It’s 5 am and the day is breaking on my first day in Laos. I hear dogs barking outside my hotel’s bedroom window and as I look outside, to my amazement, I see a parade of Buddhist’s monks doing their daily ritual of alms giving. To see their bright orange robes in the pale morning sunlight sparked joy and excitement in me. Then fast forward later to an introductory ice breaker at my new school when I am asked to select one picture that I resonate with and explain why. I saw an image very much like the one here in this blog post of the monks.  Obviously, the morning experience had left an impression on me, which is why I believed I was immediately drawn to it, but then as I started to explore it more deeply,  I thought it is what the monks represent to me: contemplation and discipline. But to what?–that is what has plagued me and woke me up this morning at 4:14 am.

If I believe that every detail in my life has a message of the divine in it, then what would this repeating image of parading monks mean to me? This urge to understand is what got me leaping out of bed this morning. As soon as my feet hit the ground, it occurred to me that it is the ideal that monks strive towards, a  Beginner’s Mind:  having an open mind and heart, allowing for the mundane in life to become a fresh experience and to invite the magic of living back into awareness.

Moving into a new country, it is easy in many ways to have a Beginners’ Mind because there are all these new “adventures” that you get to explore like food, culture, and scenery. thich-nhat-hanh-quote-beginners-mind.jpgBut what about other elements that are not as novel, like our attitudes towards things, in particular, relationships. These relationships could be anything like how we feel towards our loved ones or how we feel towards mosquitos. It’s hard to enliven these stagnant attitudes with a new point of view. But for me, I think seeing these monks reminded me of the importance of the commitment to keeping open to the possibility that maybe something that I believe to be true may have another version worth exploring. Ideas that popped immediately to my mind were my personal relationships, how I feel about aging and my ideas about living with nature. Can I examine these ideas with a fresh perspective, remaining deeply curious and in awe of its presence in my life?  Although I am not sure what benefit this approach may yield, I am setting an intention to examine the dogma in my beliefs and observe how it impacts my decisions and feelings. I am going to liken this introspection as a taking a  beginner’s course in life. And today my course starts.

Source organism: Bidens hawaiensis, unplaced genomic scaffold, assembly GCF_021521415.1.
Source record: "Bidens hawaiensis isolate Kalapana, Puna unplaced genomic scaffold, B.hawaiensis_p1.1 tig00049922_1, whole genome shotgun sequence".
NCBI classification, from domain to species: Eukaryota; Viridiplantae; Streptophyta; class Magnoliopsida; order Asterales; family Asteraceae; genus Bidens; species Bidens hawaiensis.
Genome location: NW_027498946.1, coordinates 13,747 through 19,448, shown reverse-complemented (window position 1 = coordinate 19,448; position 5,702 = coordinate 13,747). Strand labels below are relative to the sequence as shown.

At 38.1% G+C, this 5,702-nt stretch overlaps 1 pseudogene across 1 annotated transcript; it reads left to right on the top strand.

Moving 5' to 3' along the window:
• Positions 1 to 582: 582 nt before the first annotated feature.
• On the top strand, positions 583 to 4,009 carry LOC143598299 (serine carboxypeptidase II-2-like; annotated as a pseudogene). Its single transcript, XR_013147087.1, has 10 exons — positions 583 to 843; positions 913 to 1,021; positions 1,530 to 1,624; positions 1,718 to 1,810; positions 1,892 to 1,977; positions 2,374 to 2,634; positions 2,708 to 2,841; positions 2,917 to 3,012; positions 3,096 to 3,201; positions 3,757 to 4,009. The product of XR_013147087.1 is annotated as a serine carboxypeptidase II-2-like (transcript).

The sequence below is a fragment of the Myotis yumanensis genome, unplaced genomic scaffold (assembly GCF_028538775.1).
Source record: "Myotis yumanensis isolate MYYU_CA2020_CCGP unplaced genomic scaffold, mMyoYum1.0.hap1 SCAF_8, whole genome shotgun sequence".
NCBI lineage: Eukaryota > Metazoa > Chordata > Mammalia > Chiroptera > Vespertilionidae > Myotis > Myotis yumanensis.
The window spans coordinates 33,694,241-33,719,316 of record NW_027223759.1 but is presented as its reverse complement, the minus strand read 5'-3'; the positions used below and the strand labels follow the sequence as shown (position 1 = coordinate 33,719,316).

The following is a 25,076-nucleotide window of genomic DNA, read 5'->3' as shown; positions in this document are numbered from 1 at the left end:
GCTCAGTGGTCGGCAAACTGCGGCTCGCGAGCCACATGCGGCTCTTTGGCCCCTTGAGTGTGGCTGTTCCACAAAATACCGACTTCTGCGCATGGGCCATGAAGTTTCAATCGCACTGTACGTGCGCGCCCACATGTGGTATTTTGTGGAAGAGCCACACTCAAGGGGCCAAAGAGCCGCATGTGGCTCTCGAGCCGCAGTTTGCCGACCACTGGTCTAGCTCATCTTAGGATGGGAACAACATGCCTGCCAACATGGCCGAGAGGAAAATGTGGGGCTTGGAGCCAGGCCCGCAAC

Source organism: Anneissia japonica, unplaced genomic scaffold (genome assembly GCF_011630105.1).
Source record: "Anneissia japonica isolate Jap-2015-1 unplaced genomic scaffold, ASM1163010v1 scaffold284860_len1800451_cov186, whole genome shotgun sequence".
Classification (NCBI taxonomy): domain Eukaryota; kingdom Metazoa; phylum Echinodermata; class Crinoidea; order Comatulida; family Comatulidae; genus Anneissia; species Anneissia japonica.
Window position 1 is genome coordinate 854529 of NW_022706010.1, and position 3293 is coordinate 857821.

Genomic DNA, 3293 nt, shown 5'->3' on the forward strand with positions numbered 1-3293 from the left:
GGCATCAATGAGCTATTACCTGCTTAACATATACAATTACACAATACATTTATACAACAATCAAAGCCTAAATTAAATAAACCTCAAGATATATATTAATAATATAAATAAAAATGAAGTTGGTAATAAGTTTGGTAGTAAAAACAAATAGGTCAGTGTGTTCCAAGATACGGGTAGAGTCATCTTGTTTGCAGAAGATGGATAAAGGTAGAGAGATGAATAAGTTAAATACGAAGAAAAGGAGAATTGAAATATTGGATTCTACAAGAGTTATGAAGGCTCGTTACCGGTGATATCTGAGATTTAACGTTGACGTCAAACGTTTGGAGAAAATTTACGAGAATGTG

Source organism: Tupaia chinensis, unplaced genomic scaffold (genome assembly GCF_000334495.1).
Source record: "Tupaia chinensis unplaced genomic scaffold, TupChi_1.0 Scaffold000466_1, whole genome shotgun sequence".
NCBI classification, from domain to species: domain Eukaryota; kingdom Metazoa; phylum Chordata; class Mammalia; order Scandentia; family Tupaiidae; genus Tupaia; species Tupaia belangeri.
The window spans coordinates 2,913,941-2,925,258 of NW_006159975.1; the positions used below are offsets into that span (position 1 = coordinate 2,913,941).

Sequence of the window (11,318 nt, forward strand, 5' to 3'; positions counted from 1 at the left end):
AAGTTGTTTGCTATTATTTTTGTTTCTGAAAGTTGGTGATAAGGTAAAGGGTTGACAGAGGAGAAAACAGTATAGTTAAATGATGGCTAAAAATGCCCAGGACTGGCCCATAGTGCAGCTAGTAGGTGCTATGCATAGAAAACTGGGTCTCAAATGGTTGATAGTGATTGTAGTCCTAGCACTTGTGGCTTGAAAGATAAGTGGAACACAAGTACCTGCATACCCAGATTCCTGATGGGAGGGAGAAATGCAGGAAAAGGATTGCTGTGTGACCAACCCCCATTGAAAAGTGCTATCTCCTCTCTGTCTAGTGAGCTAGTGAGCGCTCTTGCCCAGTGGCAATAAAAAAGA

What Are You Packing?

Most people hate moving, whether it is to a new house, a new state or new country. I think it is not the sheer exhaustion of the actual move, I reckon it is going through your stuff and determining what goes in boxes, what gets packed. I’ve gone through the process of moving about 35 times in my life, most of which happened before I was 25. I’ve got to sift through my things and consider carefully what I want to bring along with me. The other day in the shower (best thinking happens there, right?!), I was pondering all these places that I have lived, not just the physical places but the places in my mind and its habits. The different versions of me. Not only do I pack these physical items, but the mental ones. too. I get to purge the worst in me and only bring that which I want to to take forward into my next experience. I think this is the best part of moving to a far distant place because you do not have a personal history to defend. No one knows a dang thing about you and who’ve you been and you can set the reset button if you wish.